You only express what to do with each element of the array.

``[1,2,3].map(x => x + 1)``

With `for`, you have deal with low-level details.

You have to express:

• how the array is iterated
• what is the name of the index
• how the elements are combined in the returned array
``````const arr = [1,2,3]
const f = x => x + 1
let retArr = []
for(let i = 0; i < arr.length; i++) {
retArr.push(f(arr[i]))
}
retArr``````

## Pure functions

A pure function

• depends only on its parameters (not on a global state)
• has no side effects

Pure functions are much simpler

• to combine
• to test
• to debug
• to understand
• to refactor

## Pure functions - no implicit dependencies

This function depends on a global parameter

``````const N = 1e9
const rand = () => Math.round(N*Math.random())
rand()``````

Let’s rewrite it as a pure function

``````const rand = (max) => Math.round(max*Math.random())
rand(1e9)``````

## Pure functions - no side effects

This function writes the error to the console in case of a failure.

How will you test such a function?

``````const trySomething = (x) => {
if (x) {
return x*42
}
console.log(`I cannot do \${x}`)
}
trySomething()``````

Let’s rewrite it as a pure function.
We will return an array with:

• the status
• the data
``````trySomethingPure = (x) => {
if (x) {
return ["ok", x*42]
}
return ["error", `I cannot do \${x}`]
}
trySomethingPure(1)``````

## Immutability - the problem

In non-functional languages, the default API mutates our objects.
You modify `b` and in fact, you modify also `a`!

In javascript:

``````const a = {size: 42};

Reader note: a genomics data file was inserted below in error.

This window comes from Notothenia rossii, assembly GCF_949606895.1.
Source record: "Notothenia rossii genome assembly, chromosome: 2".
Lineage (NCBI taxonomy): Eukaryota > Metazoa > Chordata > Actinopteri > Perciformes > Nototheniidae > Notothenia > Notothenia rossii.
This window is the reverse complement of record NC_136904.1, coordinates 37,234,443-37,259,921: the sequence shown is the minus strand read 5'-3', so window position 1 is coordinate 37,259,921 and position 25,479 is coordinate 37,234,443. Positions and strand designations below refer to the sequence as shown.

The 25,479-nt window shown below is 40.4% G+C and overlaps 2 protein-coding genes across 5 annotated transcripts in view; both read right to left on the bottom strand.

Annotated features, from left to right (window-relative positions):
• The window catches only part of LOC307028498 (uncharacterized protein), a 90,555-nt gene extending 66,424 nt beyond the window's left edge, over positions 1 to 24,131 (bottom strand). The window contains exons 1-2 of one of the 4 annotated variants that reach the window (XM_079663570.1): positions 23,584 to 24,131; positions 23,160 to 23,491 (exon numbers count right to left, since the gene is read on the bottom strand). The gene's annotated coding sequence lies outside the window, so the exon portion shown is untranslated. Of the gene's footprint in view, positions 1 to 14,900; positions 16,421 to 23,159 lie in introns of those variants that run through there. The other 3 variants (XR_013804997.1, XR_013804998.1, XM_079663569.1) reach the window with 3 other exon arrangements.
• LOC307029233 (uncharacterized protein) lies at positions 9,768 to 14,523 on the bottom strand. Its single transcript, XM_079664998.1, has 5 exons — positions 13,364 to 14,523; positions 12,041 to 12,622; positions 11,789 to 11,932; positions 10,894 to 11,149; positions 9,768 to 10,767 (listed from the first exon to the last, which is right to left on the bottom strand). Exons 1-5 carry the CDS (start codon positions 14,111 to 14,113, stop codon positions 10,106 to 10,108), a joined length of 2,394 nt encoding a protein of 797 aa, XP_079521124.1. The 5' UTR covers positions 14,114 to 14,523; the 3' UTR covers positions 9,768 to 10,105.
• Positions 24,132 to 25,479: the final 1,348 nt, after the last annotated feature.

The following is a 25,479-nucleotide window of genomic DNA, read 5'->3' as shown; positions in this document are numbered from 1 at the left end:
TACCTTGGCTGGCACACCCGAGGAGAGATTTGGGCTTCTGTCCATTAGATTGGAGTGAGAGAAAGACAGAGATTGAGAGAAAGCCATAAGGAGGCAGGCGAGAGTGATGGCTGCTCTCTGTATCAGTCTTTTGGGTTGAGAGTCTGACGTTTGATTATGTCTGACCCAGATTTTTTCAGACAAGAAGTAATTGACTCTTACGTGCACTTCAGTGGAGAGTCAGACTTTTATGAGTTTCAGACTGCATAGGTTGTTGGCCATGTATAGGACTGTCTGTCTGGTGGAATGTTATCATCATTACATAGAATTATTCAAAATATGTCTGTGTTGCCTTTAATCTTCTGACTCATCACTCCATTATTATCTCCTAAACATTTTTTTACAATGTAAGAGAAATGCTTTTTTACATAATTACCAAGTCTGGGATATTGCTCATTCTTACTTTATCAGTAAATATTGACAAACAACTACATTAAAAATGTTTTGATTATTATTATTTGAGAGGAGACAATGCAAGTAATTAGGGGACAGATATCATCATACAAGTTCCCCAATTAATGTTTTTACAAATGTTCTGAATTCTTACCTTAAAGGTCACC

b = a;
b.size = 43
a``````

In ruby:

``````a = {size: 42}
b = a
b['size'] = 33
a``````

In clojure, no problem: clojure data structures are immutable!

## Immutability - the solution

Instead of mutating an object, you create a new version of it.
Usually, this is not effective.
But some languages (e.g. clojure) support immutability natively and provide an effective implementation of persistent data structure.

Clojure

``````(let [a {:size 42}
b a
c (assoc b :size 33)]
[a b c])``````

In order to enjoy immutability in Javascript, you have to use a library like immutable.js

``````a = Immutable.fromJS({size: {shoes: 42 }})
b = a.setIn(["size", "shoes"], 43)
a``````

There is a immutable library available for ruby

## Laziness

In functional languages, some sequences are lazy.
The elements are evaluated only when we really need them.

Let’s see some examples in `clojure`:

``(def lazy-a (map (fn [x] (println "val:" x) x) [1 2 3]))``

Nothing is printed, until we access the elements…​

``(nth lazy-a 0)``

## Laziness - infinite sequences

Nothing prevents from lazy sequences to be infinite!